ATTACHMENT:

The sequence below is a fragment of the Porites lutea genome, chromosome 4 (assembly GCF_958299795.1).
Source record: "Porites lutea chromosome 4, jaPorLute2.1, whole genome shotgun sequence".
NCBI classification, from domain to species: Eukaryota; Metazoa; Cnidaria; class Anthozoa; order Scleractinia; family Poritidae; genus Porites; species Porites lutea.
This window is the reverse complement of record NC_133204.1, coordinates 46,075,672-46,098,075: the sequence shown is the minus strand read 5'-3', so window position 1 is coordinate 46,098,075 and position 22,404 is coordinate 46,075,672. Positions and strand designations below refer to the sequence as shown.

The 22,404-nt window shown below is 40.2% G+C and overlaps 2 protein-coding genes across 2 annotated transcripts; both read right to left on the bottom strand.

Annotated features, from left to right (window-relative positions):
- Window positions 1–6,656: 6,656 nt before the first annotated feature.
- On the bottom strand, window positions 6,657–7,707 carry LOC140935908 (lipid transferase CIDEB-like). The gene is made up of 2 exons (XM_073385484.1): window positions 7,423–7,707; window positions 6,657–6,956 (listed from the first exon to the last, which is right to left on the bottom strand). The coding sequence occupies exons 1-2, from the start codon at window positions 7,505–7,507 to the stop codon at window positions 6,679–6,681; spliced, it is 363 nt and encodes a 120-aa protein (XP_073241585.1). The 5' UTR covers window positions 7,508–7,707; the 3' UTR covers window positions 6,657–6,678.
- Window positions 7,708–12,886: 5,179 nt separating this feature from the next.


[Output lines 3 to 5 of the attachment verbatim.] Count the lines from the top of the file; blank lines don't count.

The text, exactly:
NCBI classification, from domain to species: Eukaryota; Metazoa; Cnidaria; class Anthozoa; order Scleractinia; family Poritidae; genus Porites; species Porites lutea.
This window is the reverse complement of record NC_133204.1, coordinates 46,075,672-46,098,075: the sequence shown is the minus strand read 5'-3', so window position 1 is coordinate 46,098,075 and position 22,404 is coordinate 46,075,672. Positions and strand designations below refer to the sequence as shown.

The 22,404-nt window shown below is 40.2% G+C and overlaps 2 protein-coding genes across 2 annotated transcripts; both read right to left on the bottom strand.